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While many young athletes hope and dream from a young age to make it to the  pro's in their respective sport, success, fame, and that particular lifestyle don't always equal happiness. Not only is their immense pressure, but the demanding schedule, physical requirements and intense dedication can create a tough mental space, even at the collegiate level. Luckily for Jaylon Glover and Tyler Knaak, not only have they recognized that everybody struggles, but Utah also offers a unique program to make sure their players are being looked after.

"When it comes to mental health, especially the guy you idolize in the sports field, you think they're invincible. You don't see all the things that go on behind closed doors...I feel like behind the athlete, I see the individual human being. Our struggles are the same as theirs. They might be on a different level or a different capacity but I don't think we should ever belittle mental health at all," Glover said.

"When you have all of the media and attention on you, it's hard to take time for yourself," Knaak added.

Over the last few years, professional athletes have begun speaking out about mental health on a much larger scale. Some of the worlds top athletes, including Kevin Love, Demar Derozan, Michael Phelps, and Simone Biles are just a few of the many individuals who have decided to share their mental struggles. Despite experiencing immense success, making millions of dollars, and being recognizable throughout most of the world, each of these athletes have admitted to personal struggles.

While many of these athletes have mostly been professional, college athletes are no exception. Not only are these athletes expected to perform to the best of their ability, but with the stress of school thrown on top of it, potentially being far away from home and trying to juggle everything in between, being a student-athlete is no easy task.

"Imagine everyday always competing. You are never guaranteed a spot or a position. Every day you are working. So, you can imagine how much of a toll it is, especially for athletes. You are going to practice every day, you are going to war with guys and there is no telling if you are ever going to see the field...to think about that pressure you can get into a darker and deeper place, and be like, 'Dang, I can't mess up.'" Glover explained.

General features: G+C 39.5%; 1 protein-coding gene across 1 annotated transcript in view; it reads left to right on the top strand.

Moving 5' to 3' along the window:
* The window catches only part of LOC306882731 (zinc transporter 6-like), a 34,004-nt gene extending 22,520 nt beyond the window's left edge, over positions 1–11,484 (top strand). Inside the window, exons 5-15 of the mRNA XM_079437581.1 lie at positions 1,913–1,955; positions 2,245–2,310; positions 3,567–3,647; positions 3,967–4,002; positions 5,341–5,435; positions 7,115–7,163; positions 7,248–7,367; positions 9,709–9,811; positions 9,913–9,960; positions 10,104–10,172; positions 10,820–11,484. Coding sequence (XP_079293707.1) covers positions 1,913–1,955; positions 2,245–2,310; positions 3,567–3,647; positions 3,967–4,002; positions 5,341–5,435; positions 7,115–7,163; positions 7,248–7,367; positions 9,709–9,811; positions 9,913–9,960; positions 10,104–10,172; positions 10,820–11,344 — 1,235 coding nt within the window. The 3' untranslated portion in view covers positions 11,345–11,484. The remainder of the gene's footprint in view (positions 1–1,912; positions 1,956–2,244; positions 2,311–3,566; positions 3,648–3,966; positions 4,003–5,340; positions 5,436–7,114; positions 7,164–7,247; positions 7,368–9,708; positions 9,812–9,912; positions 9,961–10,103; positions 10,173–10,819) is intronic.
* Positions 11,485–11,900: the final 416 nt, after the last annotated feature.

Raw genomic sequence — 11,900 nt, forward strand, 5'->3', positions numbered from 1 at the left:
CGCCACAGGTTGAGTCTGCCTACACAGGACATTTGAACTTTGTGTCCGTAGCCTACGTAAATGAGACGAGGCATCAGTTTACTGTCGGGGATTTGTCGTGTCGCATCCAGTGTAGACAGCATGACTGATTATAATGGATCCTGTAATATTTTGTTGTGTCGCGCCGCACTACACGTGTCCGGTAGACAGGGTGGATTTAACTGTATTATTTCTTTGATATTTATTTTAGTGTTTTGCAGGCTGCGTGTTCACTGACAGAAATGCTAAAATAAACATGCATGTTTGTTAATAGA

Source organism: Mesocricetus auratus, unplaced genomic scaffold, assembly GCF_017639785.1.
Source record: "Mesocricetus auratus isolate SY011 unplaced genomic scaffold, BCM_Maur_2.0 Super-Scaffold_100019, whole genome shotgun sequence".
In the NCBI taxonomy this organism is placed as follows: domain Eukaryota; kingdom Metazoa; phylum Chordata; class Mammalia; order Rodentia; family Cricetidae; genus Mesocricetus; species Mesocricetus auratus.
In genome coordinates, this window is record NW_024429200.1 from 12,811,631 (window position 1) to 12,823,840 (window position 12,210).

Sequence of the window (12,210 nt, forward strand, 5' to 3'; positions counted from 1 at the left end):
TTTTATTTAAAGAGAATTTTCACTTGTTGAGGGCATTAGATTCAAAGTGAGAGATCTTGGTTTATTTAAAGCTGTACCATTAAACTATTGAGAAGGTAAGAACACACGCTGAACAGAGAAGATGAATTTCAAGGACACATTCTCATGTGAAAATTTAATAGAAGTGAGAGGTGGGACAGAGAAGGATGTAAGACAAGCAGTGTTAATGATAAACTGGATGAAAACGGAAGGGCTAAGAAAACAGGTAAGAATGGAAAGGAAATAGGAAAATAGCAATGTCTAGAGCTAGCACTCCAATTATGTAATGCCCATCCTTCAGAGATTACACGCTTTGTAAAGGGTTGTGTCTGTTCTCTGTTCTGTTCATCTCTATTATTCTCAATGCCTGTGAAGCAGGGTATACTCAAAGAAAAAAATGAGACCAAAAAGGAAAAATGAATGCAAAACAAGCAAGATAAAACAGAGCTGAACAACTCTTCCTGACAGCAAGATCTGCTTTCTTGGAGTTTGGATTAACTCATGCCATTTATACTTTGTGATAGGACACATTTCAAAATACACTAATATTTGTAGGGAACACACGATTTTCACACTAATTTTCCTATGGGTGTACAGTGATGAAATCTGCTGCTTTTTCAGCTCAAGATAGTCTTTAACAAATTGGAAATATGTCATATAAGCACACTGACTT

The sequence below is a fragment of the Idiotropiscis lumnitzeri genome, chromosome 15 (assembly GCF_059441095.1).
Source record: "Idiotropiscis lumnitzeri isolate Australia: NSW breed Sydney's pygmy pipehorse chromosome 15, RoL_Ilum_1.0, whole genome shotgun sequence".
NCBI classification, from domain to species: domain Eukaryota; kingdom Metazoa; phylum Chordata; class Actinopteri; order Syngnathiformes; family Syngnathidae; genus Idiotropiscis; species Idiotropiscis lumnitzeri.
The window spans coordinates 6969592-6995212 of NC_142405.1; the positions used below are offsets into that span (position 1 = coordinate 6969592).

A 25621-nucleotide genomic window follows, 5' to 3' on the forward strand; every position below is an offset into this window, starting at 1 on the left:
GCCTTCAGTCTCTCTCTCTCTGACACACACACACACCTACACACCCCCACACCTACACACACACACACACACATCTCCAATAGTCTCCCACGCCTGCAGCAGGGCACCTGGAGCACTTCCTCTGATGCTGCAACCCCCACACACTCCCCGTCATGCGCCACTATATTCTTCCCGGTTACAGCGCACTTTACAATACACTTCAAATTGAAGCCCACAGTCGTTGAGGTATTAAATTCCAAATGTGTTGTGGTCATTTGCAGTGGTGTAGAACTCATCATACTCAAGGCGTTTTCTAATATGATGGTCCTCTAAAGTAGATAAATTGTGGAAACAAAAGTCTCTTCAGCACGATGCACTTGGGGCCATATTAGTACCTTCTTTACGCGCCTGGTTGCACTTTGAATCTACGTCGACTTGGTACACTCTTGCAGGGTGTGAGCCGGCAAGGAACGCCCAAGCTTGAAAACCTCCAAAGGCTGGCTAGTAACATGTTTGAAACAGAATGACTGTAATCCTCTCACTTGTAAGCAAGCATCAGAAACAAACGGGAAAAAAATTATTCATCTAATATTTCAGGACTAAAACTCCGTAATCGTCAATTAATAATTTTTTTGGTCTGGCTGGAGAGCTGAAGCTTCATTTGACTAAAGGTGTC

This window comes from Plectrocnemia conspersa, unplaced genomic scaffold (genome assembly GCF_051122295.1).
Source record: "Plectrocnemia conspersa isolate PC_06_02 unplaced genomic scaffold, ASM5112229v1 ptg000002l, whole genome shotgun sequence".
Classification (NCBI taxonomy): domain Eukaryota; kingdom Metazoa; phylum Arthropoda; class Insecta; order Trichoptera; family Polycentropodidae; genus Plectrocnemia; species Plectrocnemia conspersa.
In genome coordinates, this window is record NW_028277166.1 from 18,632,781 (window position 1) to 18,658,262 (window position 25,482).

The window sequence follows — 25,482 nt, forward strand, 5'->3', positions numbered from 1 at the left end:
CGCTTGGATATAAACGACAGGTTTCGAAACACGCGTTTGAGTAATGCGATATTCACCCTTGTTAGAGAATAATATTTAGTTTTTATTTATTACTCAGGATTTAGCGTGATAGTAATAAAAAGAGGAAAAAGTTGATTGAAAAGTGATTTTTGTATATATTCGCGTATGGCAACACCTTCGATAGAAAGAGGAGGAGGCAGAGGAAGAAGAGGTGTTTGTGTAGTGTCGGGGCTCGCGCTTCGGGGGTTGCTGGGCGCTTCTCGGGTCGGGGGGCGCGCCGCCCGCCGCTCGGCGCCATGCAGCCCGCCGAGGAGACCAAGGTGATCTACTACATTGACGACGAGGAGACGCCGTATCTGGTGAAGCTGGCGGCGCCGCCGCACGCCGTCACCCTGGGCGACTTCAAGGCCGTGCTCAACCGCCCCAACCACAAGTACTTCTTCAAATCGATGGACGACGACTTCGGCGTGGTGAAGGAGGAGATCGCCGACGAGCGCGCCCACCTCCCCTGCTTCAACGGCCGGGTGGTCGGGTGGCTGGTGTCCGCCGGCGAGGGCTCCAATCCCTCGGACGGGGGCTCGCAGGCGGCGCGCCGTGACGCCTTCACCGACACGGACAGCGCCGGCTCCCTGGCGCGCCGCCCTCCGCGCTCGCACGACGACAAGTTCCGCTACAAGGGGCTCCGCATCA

But at the University of Utah, nobody has to walk their journey alone. From day one, each incoming freshman is given a big brother to provide the younger players with guidance and an immediate friend. For Glover and Knaak, this has already made a huge difference as they have acclimated to the collegiate level.

"At the U there is no philosophy in the playbook that anybody's alone," Glover explained. "As soon as the new guys get here, the first thing we do is step in front of the team and announce who we are, what we plan to do, and when we got there. Coach [Kyle] Whitt's first thing is to tell one of the guys to take who is speaking under their wing. Nobody is ever alone. That's just how we are and that's the culture at the U. We are brothers."

"Going off the whole idea of being a big brother, I describe our team as a family. I show up to work every day and I get to work with my brothers. I'm not working with these teammates that I don't talk to...every night I am hopping on COD [Call of Duty] or Fortnite with these guys or going out and eating food. They're my family, they're not just the teammates that I see in the morning," Knaak said.

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While its no secret that the University of Utah Football Program has one of the most family-centered cultures in all of college football, its these kinds of stories and programs that shed light onto what that truly means. Think back to last season. In the span on nine months, the program tragically lost two of their brothers and had everyone reason to cancel the season. The amount of mental struggles that a majority of those players had to have gone through is unimaginable and yet, they got through it together. 

So while the Utes continue to attract the attention of the nations top recruits with their production on the field, the family-culture has proven to be a key-factor in securing those top players as the program is just different. Athletes struggle just like the rest of us, but at the University of Utah, they can perform in a safe space with brotherly support from the day they step on campus.

For more exclusive FanNation AllUtes content, including more from Glover, individuals can check out the links below to the listen to the second episode of the Jaylon Glover podcast.

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